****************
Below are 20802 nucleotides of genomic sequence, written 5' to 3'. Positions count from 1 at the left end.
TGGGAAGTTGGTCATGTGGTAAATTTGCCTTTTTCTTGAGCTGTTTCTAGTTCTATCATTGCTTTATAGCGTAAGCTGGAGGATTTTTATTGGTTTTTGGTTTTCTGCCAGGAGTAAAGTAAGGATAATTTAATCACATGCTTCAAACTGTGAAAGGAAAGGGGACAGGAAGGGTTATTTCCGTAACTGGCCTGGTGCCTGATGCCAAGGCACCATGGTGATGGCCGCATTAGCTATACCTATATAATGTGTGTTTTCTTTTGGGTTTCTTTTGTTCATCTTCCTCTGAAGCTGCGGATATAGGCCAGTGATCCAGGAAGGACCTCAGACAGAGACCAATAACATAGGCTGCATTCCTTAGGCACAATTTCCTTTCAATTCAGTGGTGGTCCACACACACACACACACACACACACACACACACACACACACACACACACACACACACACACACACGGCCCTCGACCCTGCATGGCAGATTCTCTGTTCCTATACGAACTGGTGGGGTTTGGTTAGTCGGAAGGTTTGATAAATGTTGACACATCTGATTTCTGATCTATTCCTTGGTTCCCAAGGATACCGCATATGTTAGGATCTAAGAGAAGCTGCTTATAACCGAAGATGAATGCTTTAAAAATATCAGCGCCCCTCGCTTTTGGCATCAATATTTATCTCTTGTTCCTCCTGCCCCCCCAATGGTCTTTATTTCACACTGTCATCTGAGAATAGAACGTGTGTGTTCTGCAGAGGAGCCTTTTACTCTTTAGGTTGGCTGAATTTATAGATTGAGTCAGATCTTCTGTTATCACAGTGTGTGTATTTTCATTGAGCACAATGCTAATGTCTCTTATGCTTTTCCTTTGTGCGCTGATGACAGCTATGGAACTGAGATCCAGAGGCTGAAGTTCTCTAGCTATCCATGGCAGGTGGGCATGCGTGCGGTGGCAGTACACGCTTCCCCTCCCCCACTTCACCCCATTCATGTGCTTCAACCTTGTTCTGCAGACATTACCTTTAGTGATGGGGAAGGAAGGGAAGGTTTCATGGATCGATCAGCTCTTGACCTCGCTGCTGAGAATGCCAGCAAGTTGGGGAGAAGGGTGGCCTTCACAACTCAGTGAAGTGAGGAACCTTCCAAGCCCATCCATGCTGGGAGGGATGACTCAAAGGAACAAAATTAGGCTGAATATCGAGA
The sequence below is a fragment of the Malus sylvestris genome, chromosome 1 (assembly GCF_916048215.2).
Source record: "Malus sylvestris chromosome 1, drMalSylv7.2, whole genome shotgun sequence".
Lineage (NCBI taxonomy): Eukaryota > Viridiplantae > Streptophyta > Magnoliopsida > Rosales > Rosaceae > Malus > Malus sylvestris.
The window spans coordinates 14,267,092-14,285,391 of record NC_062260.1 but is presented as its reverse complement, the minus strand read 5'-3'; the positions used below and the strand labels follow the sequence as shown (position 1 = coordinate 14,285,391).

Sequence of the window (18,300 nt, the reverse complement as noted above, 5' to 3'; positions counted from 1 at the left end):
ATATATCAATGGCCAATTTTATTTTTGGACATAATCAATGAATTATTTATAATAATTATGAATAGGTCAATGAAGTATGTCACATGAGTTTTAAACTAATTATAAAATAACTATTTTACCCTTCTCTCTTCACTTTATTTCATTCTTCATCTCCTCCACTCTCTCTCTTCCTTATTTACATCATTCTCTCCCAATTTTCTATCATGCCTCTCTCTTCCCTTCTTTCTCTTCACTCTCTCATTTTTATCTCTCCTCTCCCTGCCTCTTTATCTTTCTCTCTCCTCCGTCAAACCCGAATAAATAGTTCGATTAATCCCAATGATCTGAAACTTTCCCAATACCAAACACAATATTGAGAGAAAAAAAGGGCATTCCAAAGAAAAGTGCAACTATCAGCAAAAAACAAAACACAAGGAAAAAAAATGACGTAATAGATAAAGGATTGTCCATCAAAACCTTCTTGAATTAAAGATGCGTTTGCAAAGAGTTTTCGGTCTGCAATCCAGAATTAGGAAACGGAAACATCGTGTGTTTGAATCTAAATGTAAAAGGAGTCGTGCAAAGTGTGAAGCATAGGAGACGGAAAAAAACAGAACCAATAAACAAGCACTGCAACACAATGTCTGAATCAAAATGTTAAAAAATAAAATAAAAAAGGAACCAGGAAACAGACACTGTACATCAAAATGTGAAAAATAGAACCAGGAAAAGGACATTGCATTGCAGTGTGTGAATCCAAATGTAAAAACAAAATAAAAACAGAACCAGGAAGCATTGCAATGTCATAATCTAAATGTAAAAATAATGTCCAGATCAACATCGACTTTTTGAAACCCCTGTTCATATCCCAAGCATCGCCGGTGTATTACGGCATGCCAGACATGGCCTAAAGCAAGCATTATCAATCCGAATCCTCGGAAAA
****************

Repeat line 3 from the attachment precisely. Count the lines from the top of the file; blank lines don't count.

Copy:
The sequence below is a fragment of the Malus sylvestris genome, chromosome 1 (assembly GCF_916048215.2).